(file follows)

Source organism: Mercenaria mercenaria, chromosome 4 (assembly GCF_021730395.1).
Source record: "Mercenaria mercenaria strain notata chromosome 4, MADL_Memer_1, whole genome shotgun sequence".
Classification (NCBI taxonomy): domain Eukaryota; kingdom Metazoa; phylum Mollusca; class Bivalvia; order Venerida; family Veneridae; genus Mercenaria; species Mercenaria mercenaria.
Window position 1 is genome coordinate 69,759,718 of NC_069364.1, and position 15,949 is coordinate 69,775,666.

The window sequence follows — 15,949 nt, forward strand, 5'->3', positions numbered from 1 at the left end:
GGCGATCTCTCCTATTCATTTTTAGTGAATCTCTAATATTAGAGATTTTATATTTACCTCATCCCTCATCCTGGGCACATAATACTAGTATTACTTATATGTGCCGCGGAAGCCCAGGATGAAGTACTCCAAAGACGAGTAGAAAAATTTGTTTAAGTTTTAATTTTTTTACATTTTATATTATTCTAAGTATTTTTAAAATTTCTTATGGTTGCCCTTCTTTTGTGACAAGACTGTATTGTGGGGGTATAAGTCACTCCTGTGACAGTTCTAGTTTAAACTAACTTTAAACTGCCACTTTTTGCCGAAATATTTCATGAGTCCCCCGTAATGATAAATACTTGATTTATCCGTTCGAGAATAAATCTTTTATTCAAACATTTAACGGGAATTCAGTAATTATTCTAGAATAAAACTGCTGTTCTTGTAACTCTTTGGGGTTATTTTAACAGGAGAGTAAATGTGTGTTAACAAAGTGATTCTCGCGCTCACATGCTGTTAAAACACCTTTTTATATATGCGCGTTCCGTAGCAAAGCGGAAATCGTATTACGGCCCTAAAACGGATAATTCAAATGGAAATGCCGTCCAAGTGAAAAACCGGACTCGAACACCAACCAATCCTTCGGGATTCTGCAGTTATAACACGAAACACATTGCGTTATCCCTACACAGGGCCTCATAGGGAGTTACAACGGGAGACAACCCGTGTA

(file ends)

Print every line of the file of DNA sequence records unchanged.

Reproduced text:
Source organism: Mercenaria mercenaria, chromosome 4 (assembly GCF_021730395.1).
Source record: "Mercenaria mercenaria strain notata chromosome 4, MADL_Memer_1, whole genome shotgun sequence".
Classification (NCBI taxonomy): domain Eukaryota; kingdom Metazoa; phylum Mollusca; class Bivalvia; order Venerida; family Veneridae; genus Mercenaria; species Mercenaria mercenaria.
Window position 1 is genome coordinate 69,759,718 of NC_069364.1, and position 15,949 is coordinate 69,775,666.

The window sequence follows — 15,949 nt, forward strand, 5'->3', positions numbered from 1 at the left end:
GGCGATCTCTCCTATTCATTTTTAGTGAATCTCTAATATTAGAGATTTTATATTTACCTCATCCCTCATCCTGGGCACATAATACTAGTATTACTTATATGTGCCGCGGAAGCCCAGGATGAAGTACTCCAAAGACGAGTAGAAAAATTTGTTTAAGTTTTAATTTTTTTACATTTTATATTATTCTAAGTATTTTTAAAATTTCTTATGGTTGCCCTTCTTTTGTGACAAGACTGTATTGTGGGGGTATAAGTCACTCCTGTGACAGTTCTAGTTTAAACTAACTTTAAACTGCCACTTTTTGCCGAAATATTTCATGAGTCCCCCGTAATGATAAATACTTGATTTATCCGTTCGAGAATAAATCTTTTATTCAAACATTTAACGGGAATTCAGTAATTATTCTAGAATAAAACTGCTGTTCTTGTAACTCTTTGGGGTTATTTTAACAGGAGAGTAAATGTGTGTTAACAAAGTGATTCTCGCGCTCACATGCTGTTAAAACACCTTTTTATATATGCGCGTTCCGTAGCAAAGCGGAAATCGTATTACGGCCCTAAAACGGATAATTCAAATGGAAATGCCGTCCAAGTGAAAAACCGGACTCGAACACCAACCAATCCTTCGGGATTCTGCAGTTATAACACGAAACACATTGCGTTATCCCTACACAGGGCCTCATAGGGAGTTACAACGGGAGACAACCCGTGTA